There have also been plenty of horrific vehicle-versus-cycling incidents that resulted in serious injuries — among them the March 15 accident that severed the arm of Phil Zajicek, a former professional cyclist.

No charges were filed against the truck driver involved in the Zajicek case.

As for Walters, she was an accomplished cyclist. As noted on Facebook, she won the women's division race in the Dundy Beach Sprint Triathlon, staged on July 31 in Benkelman, Nebraska.

After Walters's death, the organizers of Ironman Boulder released a statement through the Colorado State Patrol. It reads:

We are deeply saddened to confirm the death of one of our athletes at Ironman Boulder. We are working with the Colorado State Patrol to gather all of the details regarding the incident that occurred on State Highway 36 just north of Broadway. Our condolences go out to the athlete’s family and friends, whom we will continue to support.

Other online remembrances stressed the risks to cyclists from motor vehicles.

Here are several examples:

As the family of a triathlete, we are thankful for my brother and his friend finishing this race safe and sound, but the devastating news of this young triathlete losing her life today so tragically hits home. Prayers and condolences to her family. And please please look out for runners, bikes, kids, anything and everything when you're driving.

Sad, sad news.... You're seeing this more & more, it seems. Unless you do triathlons, it's hard for people to understand the extreme hard work a person puts into a race & how special a race day of any kind is. To have that day taken away is truly sad.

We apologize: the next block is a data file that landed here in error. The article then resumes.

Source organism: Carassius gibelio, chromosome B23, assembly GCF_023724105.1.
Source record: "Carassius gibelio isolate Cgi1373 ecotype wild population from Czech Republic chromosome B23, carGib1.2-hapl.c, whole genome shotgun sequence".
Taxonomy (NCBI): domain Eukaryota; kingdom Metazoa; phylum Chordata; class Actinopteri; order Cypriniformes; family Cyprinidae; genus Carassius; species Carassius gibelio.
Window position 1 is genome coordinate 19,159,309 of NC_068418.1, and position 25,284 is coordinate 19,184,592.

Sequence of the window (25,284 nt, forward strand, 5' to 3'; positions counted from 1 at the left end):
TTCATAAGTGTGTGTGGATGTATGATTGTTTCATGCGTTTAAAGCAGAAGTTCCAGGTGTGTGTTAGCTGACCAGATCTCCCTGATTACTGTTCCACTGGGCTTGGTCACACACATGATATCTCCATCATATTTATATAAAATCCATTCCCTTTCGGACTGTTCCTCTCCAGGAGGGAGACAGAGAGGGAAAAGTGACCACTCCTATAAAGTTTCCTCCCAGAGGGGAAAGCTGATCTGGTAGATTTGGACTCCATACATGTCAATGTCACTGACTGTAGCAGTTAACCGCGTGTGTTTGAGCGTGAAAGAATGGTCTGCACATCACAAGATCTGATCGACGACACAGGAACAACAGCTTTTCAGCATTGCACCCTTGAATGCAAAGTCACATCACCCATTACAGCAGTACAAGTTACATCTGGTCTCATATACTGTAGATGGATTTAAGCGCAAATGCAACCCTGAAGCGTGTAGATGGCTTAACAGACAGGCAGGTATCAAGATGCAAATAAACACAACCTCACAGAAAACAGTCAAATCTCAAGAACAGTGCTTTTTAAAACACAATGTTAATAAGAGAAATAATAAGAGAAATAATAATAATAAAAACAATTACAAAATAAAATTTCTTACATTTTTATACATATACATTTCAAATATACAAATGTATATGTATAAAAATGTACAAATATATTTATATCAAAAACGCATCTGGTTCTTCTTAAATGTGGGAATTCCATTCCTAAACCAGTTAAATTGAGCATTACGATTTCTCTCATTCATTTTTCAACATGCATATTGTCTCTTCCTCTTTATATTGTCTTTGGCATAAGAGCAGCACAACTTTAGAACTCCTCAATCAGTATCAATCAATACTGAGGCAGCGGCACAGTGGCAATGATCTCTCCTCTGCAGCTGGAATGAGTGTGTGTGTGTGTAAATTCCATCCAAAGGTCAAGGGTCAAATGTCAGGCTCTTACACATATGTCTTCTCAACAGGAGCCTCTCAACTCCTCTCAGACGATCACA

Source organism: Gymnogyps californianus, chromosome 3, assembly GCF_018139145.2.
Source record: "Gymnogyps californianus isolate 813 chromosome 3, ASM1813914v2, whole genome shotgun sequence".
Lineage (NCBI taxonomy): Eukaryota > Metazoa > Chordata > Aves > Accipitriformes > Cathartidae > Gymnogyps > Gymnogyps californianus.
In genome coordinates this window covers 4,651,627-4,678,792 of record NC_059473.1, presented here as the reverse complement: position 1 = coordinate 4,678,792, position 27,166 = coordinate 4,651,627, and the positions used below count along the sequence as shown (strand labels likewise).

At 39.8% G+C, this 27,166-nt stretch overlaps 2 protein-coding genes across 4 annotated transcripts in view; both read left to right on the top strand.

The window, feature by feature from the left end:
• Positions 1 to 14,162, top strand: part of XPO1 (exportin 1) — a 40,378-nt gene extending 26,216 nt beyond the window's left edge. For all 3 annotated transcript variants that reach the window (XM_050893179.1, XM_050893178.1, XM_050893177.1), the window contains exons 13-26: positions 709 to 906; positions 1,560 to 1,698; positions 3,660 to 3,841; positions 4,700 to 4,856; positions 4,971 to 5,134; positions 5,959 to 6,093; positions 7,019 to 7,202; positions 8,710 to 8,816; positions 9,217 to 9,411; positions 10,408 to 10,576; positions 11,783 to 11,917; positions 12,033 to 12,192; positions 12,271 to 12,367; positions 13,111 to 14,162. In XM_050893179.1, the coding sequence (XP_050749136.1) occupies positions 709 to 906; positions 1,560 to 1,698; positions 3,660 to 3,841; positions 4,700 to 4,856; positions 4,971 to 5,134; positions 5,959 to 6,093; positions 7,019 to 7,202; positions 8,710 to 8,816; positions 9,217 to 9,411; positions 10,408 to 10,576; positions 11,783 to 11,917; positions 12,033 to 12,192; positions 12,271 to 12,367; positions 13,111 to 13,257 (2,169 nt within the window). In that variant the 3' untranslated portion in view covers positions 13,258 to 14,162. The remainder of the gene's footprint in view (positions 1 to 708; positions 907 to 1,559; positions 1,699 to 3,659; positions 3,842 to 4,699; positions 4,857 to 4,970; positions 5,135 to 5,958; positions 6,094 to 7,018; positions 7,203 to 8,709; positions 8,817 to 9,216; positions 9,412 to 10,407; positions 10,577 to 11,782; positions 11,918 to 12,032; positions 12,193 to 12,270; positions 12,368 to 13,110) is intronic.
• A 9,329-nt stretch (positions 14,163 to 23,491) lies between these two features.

Sad news, RIP Michelle. This has to stop.

The accident that killed Walters is under investigation at this writing.

Keep Westword Free... Since we started Westword, it has been defined as the free, independent voice of Denver, and we would like to keep it that way. Offering our readers free access to incisive coverage of local news, food and culture. Producing stories on everything from political scandals to the hottest new bands, with gutsy reporting, stylish writing, and staffers who've won everything from the Society of Professional Journalists' Sigma Delta Chi feature-writing award to the Casey Medal for Meritorious Journalism. But with local journalism's existence under siege and advertising revenue setbacks having a larger impact, it is important now more than ever for us to rally support behind funding our local journalism. You can help by participating in our "I Support" membership program, allowing us to keep covering Denver with no paywalls.

We use cookies to collect and analyze information on site performance and usage, and to enhance and customize content and advertisements. By clicking 'X' or continuing to use the site, you agree to allow cookies to be placed. To find out more, visit our cookies policy and our privacy policy.


Join the Westword community and help support independent local journalism in Denver.


Join the Westword community and help support independent local journalism in Denver.